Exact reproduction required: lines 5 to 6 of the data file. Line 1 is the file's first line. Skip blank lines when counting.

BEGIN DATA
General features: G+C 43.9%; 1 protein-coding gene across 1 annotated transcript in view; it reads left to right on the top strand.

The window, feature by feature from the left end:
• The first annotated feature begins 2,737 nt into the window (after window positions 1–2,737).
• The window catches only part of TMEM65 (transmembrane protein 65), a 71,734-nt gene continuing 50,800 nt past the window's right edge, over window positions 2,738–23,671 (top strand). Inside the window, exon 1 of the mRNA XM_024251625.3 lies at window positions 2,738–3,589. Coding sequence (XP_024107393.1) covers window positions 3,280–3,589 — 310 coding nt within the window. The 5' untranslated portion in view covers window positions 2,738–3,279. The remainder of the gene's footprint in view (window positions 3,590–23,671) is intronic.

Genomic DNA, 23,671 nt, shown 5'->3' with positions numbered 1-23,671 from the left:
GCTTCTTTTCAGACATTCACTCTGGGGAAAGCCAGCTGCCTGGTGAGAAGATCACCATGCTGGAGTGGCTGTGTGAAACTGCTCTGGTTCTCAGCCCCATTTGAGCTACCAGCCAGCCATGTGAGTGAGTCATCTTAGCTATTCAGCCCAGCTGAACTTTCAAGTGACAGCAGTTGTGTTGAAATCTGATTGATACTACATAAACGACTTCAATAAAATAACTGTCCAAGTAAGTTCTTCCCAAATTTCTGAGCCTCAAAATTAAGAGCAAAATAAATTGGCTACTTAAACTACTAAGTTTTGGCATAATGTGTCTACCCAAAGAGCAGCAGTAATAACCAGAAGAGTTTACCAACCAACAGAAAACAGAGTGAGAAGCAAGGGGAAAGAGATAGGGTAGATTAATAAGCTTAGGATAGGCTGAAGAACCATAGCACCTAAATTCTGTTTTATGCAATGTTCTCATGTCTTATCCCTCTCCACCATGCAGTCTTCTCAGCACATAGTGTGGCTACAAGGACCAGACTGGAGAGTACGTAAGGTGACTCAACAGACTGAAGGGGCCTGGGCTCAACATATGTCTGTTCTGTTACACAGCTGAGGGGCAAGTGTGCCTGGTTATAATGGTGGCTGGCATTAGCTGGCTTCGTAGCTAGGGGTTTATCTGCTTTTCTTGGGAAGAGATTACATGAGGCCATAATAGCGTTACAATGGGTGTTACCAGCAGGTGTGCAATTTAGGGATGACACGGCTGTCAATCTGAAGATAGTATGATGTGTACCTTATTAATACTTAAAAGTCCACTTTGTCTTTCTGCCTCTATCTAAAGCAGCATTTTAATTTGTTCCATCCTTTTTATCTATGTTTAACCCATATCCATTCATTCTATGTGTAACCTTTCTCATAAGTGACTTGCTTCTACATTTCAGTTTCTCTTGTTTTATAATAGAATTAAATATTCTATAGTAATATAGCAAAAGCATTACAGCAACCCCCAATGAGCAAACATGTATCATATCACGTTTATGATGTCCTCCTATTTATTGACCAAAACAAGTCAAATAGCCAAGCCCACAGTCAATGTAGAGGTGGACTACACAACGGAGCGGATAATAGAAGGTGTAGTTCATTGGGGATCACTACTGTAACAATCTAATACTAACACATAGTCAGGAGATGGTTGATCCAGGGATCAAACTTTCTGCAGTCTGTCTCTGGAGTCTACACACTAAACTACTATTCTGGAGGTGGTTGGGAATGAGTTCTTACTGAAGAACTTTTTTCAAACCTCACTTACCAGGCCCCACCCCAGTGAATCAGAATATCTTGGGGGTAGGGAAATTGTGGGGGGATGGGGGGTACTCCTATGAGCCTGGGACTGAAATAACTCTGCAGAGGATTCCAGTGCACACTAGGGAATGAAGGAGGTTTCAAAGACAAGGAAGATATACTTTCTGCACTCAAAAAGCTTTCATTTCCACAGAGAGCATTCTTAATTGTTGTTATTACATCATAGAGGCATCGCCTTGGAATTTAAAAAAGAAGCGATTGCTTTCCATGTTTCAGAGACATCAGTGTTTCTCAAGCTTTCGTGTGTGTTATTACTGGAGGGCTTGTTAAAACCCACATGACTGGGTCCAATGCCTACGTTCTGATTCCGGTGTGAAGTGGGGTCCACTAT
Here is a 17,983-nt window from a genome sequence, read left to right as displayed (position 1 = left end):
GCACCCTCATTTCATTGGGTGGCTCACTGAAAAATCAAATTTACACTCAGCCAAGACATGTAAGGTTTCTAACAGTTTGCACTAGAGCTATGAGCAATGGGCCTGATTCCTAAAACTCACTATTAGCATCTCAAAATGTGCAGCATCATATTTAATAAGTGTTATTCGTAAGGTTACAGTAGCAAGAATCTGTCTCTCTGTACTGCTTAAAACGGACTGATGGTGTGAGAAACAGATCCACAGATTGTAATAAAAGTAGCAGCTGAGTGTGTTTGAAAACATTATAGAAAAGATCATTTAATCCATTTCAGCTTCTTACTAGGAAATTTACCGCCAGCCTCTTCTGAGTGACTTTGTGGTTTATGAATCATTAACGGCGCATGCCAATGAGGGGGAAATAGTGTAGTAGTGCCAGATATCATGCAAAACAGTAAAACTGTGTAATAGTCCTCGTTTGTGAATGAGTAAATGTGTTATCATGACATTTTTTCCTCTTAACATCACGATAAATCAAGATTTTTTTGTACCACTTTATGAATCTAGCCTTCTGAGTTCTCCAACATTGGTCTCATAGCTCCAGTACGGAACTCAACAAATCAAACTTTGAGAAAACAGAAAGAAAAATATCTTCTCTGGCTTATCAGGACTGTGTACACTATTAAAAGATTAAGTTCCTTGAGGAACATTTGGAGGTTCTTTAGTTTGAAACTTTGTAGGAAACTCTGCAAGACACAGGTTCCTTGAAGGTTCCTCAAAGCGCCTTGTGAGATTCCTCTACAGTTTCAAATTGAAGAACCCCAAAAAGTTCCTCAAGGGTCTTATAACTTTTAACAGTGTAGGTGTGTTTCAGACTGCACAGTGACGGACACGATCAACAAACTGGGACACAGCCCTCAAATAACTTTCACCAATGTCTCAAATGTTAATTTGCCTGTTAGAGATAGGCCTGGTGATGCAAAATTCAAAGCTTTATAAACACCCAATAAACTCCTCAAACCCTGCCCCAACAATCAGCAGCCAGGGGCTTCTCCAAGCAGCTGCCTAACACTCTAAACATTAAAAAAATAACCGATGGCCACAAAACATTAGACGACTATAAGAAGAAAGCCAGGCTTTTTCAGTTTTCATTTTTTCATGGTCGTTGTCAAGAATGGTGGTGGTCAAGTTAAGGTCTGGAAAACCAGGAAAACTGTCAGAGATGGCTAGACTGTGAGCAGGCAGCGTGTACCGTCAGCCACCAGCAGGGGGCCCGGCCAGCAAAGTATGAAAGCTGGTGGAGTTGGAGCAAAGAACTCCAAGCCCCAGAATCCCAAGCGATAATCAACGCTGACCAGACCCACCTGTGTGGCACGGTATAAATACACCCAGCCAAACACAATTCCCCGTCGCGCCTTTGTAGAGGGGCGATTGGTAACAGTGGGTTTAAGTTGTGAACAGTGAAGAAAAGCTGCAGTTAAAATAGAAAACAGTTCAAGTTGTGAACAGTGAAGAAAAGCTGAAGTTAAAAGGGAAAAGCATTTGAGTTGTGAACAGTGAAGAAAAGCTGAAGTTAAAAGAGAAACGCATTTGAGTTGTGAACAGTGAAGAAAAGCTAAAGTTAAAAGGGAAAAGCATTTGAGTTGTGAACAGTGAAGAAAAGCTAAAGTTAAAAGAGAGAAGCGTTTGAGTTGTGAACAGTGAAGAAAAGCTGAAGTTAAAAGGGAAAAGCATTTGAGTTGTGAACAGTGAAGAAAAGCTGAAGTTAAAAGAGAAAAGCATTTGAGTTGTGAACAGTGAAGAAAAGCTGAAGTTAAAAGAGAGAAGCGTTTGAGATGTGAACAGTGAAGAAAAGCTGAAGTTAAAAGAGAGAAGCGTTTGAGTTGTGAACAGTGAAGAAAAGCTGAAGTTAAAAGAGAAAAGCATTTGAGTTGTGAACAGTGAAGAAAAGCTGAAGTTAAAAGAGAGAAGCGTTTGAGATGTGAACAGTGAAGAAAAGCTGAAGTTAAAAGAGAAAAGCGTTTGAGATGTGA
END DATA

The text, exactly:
Genomic DNA, 23,671 nt, shown 5'->3' with positions numbered 1-23,671 from the left:
GCTTCTTTTCAGACATTCACTCTGGGGAAAGCCAGCTGCCTGGTGAGAAGATCACCATGCTGGAGTGGCTGTGTGAAACTGCTCTGGTTCTCAGCCCCATTTGAGCTACCAGCCAGCCATGTGAGTGAGTCATCTTAGCTATTCAGCCCAGCTGAACTTTCAAGTGACAGCAGTTGTGTTGAAATCTGATTGATACTACATAAACGACTTCAATAAAATAACTGTCCAAGTAAGTTCTTCCCAAATTTCTGAGCCTCAAAATTAAGAGCAAAATAAATTGGCTACTTAAACTACTAAGTTTTGGCATAATGTGTCTACCCAAAGAGCAGCAGTAATAACCAGAAGAGTTTACCAACCAACAGAAAACAGAGTGAGAAGCAAGGGGAAAGAGATAGGGTAGATTAATAAGCTTAGGATAGGCTGAAGAACCATAGCACCTAAATTCTGTTTTATGCAATGTTCTCATGTCTTATCCCTCTCCACCATGCAGTCTTCTCAGCACATAGTGTGGCTACAAGGACCAGACTGGAGAGTACGTAAGGTGACTCAACAGACTGAAGGGGCCTGGGCTCAACATATGTCTGTTCTGTTACACAGCTGAGGGGCAAGTGTGCCTGGTTATAATGGTGGCTGGCATTAGCTGGCTTCGTAGCTAGGGGTTTATCTGCTTTTCTTGGGAAGAGATTACATGAGGCCATAATAGCGTTACAATGGGTGTTACCAGCAGGTGTGCAATTTAGGGATGACACGGCTGTCAATCTGAAGATAGTATGATGTGTACCTTATTAATACTTAAAAGTCCACTTTGTCTTTCTGCCTCTATCTAAAGCAGCATTTTAATTTGTTCCATCCTTTTTATCTATGTTTAACCCATATCCATTCATTCTATGTGTAACCTTTCTCATAAGTGACTTGCTTCTACATTTCAGTTTCTCTTGTTTTATAATAGAATTAAATATTCTATAGTAATATAGCAAAAGCATTACAGCAACCCCCAATGAGCAAACATGTATCATATCACGTTTATGATGTCCTCCTATTTATTGACCAAAACAAGTCAAATAGCCAAGCCCACAGTCAATGTAGAGGTGGACTACACAACGGAGCGGATAATAGAAGGTGTAGTTCATTGGGGATCACTACTGTAACAATCTAATACTAACACATAGTCAGGAGATGGTTGATCCAGGGATCAAACTTTCTGCAGTCTGTCTCTGGAGTCTACACACTAAACTACTATTCTGGAGGTGGTTGGGAATGAGTTCTTACTGAAGAACTTTTTTCAAACCTCACTTACCAGGCCCCACCCCAGTGAATCAGAATATCTTGGGGGTAGGGAAATTGTGGGGGGATGGGGGGTACTCCTATGAGCCTGGGACTGAAATAACTCTGCAGAGGATTCCAGTGCACACTAGGGAATGAAGGAGGTTTCAAAGACAAGGAAGATATACTTTCTGCACTCAAAAAGCTTTCATTTCCACAGAGAGCATTCTTAATTGTTGTTATTACATCATAGAGGCATCGCCTTGGAATTTAAAAAAGAAGCGATTGCTTTCCATGTTTCAGAGACATCAGTGTTTCTCAAGCTTTCGTGTGTGTTATTACTGGAGGGCTTGTTAAAACCCACATGACTGGGTCCAATGCCTACGTTCTGATTCCGGTGTGAAGTGGGGTCCACTAT